Not you and I, sorry if that got your hopes up.
No. Alexander Graham Bell.
I was reading a fascinating article about his secret to greater productivity, figuring (of course) that I could benefit by availing myself of that secret. (I’m told that a lot.)
Here’s an excerpt from that article, bolded highlights are where I think we have kinship:
When … on to some new idea and feeling a surge of inspiration, he could work with obsessive focus… he had “periods of restlessness when my brain is crowded with ideas tingling to my fingertips when I am excited and cannot stop for anybody.” During such times… [he] asked that no one…disturb him, lest such interruptions burst the gossamer threads of his emerging ideas. “Thoughts are like the precious moments that fly past; once gone they can never be caught again.”
However, while [his] focus could be laser-like when he was chasing down a eureka moment, much of the time his mind was in fact quite scattered and distracted. While he liked to tinker and dream, he hated getting down to … brass tacks…; he detested dealing with details, the painstaking effort required to verify … He enjoyed intellectual exploration more for its own sake, than any concrete results.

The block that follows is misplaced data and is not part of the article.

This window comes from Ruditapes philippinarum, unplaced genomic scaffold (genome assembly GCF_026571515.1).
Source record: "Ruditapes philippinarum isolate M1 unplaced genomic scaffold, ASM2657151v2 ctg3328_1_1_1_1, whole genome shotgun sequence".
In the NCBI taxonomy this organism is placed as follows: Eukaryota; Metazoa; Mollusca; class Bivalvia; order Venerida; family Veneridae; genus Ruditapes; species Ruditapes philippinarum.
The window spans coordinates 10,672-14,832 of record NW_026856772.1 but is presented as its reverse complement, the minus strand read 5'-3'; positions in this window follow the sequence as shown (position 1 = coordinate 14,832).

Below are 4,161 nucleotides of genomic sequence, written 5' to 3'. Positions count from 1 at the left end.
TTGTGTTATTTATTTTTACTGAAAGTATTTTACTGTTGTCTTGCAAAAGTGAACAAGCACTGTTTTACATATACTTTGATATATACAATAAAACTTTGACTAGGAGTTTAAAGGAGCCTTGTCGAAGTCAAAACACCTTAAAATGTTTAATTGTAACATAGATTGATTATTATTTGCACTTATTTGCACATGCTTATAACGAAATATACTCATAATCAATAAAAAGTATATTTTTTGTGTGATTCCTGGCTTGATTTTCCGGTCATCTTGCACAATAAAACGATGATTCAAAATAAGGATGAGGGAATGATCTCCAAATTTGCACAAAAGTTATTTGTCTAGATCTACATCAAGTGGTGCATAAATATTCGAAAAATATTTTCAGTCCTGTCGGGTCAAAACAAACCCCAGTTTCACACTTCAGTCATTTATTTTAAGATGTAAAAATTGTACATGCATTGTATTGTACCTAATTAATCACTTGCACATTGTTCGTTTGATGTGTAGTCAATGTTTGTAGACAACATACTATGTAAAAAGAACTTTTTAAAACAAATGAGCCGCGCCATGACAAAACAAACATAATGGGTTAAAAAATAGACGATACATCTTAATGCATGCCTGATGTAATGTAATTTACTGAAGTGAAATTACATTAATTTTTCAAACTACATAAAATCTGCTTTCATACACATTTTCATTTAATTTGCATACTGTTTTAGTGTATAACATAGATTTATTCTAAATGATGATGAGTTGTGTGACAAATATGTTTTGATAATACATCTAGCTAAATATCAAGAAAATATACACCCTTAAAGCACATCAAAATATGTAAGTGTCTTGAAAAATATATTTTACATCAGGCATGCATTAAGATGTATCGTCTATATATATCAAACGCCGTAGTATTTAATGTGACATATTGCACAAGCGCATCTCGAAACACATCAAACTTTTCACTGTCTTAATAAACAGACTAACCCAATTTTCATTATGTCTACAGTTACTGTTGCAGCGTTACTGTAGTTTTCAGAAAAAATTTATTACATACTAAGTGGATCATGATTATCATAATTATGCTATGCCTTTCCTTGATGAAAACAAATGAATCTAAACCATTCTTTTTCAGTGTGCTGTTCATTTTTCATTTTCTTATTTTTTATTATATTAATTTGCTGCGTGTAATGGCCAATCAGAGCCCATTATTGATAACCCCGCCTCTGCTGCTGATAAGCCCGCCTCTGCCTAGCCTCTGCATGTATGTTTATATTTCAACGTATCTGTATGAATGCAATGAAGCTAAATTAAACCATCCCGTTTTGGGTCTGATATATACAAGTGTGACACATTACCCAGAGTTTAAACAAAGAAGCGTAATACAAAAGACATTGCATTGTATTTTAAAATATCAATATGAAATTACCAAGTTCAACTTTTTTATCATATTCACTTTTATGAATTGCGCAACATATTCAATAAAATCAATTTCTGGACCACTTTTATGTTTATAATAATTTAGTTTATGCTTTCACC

Part of [his] difficulty buckling down also simply had to do with his resplendent imagination and wide-ranging curiosity. He was interested in so many different things that he had trouble thinking about a single idea for any span of time. His mind wished to jump from subject to subject and from observation to observation; he enjoyed reading through encyclopedia entries before going to bed [note: these days that could be replaced by incessant internet surfing], and carried around a pocket notebook to jot down his frequent and varied insights (he had a knack for finding inspiration in any setting).
“[You] like to fly around like a butterfly sipping honey, more or less from a flower here or another flower there.”
[His] “flightiness” was actually a big part of his genius, which largely rested on his ability to find novel connections between disparate ideas. But his desire to work on many things at once also greatly hindered his progress in moving forward on any one project.
[Note: I make no claim or implication regarding genius, it’s just that we have so-much-in-common.]
To bring a little organization to his often fragmented thoughts, Bell came up with a method of using what we’ve chosen to dub “location-based prompts.” “Convinced that his physical surroundings induced specific trains of thoughts,” his biographer explains, “he established particular workspaces for particular purposes.”
And that’s what I’m going to try next. Location-based prompts. As soon as I get more of my flood-lost home office furniture replaced. There’s just so much you can get done on an old door resting atop sawhorses.